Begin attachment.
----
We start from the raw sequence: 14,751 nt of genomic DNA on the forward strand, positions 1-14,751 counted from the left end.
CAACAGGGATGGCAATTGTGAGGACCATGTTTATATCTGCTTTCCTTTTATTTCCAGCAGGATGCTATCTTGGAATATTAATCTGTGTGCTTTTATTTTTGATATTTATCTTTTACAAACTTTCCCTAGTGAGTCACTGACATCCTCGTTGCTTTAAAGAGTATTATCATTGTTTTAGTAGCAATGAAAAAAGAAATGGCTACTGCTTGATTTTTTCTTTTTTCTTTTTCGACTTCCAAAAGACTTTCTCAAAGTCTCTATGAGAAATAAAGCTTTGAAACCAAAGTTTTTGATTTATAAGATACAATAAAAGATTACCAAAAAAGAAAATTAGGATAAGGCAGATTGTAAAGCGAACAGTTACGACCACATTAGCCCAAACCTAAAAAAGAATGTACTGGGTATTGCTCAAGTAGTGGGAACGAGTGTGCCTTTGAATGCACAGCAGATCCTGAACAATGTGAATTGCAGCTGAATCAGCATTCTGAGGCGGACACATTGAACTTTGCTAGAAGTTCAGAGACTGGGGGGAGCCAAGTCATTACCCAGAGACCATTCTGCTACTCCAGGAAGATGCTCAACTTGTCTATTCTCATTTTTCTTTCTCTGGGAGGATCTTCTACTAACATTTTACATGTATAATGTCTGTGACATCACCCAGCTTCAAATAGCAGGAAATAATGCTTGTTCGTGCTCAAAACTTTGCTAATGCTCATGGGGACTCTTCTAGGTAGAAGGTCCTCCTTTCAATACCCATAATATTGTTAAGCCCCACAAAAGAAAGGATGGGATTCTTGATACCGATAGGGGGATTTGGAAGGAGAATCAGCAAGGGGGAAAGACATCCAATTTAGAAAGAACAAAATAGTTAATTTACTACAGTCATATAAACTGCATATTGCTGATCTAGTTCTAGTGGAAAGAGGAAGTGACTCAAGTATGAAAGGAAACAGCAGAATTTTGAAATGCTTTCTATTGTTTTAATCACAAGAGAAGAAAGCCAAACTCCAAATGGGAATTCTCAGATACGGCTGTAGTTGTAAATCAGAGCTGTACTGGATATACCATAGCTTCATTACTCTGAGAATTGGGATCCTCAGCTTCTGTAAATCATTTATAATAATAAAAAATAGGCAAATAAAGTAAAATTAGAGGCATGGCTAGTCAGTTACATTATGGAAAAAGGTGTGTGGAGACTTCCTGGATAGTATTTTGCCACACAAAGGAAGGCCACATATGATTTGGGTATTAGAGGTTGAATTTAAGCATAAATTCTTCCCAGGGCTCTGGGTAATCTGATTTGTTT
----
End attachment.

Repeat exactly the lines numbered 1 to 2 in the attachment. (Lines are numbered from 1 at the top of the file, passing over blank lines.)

We start from the raw sequence: 14,751 nt of genomic DNA on the forward strand, positions 1-14,751 counted from the left end.
CAACAGGGATGGCAATTGTGAGGACCATGTTTATATCTGCTTTCCTTTTATTTCCAGCAGGATGCTATCTTGGAATATTAATCTGTGTGCTTTTATTTTTGATATTTATCTTTTACAAACTTTCCCTAGTGAGTCACTGACATCCTCGTTGCTTTAAAGAGTATTATCATTGTTTTAGTAGCAATGAAAAAAGAAATGGCTACTGCTTGATTTTTTCTTTTTTCTTTTTCGACTTCCAAAAGACTTTCTCAAAGTCTCTATGAGAAATAAAGCTTTGAAACCAAAGTTTTTGATTTATAAGATACAATAAAAGATTACCAAAAAAGAAAATTAGGATAAGGCAGATTGTAAAGCGAACAGTTACGACCACATTAGCCCAAACCTAAAAAAGAATGTACTGGGTATTGCTCAAGTAGTGGGAACGAGTGTGCCTTTGAATGCACAGCAGATCCTGAACAATGTGAATTGCAGCTGAATCAGCATTCTGAGGCGGACACATTGAACTTTGCTAGAAGTTCAGAGACTGGGGGGAGCCAAGTCATTACCCAGAGACCATTCTGCTACTCCAGGAAGATGCTCAACTTGTCTATTCTCATTTTTCTTTCTCTGGGAGGATCTTCTACTAACATTTTACATGTATAATGTCTGTGACATCACCCAGCTTCAAATAGCAGGAAATAATGCTTGTTCGTGCTCAAAACTTTGCTAATGCTCATGGGGACTCTTCTAGGTAGAAGGTCCTCCTTTCAATACCCATAATATTGTTAAGCCCCACAAAAGAAAGGATGGGATTCTTGATACCGATAGGGGGATTTGGAAGGAGAATCAGCAAGGGGGAAAGACATCCAATTTAGAAAGAACAAAATAGTTAATTTACTACAGTCATATAAACTGCATATTGCTGATCTAGTTCTAGTGGAAAGAGGAAGTGACTCAAGTATGAAAGGAAACAGCAGAATTTTGAAATGCTTTCTATTGTTTTAATCACAAGAGAAGAAAGCCAAACTCCAAATGGGAATTCTCAGATACGGCTGTAGTTGTAAATCAGAGCTGTACTGGATATACCATAGCTTCATTACTCTGAGAATTGGGATCCTCAGCTTCTGTAAATCATTTATAATAATAAAAAATAGGCAAATAAAGTAAAATTAGAGGCATGGCTAGTCAGTTACATTATGGAAAAAGGTGTGTGGAGACTTCCTGGATAGTATTTTGCCACACAAAGGAAGGCCACATATGATTTGGGTATTAGAGGTTGAATTTAAGCATAAATTCTTCCCAGGGCTCTGGGTAATCTGATTTGTTT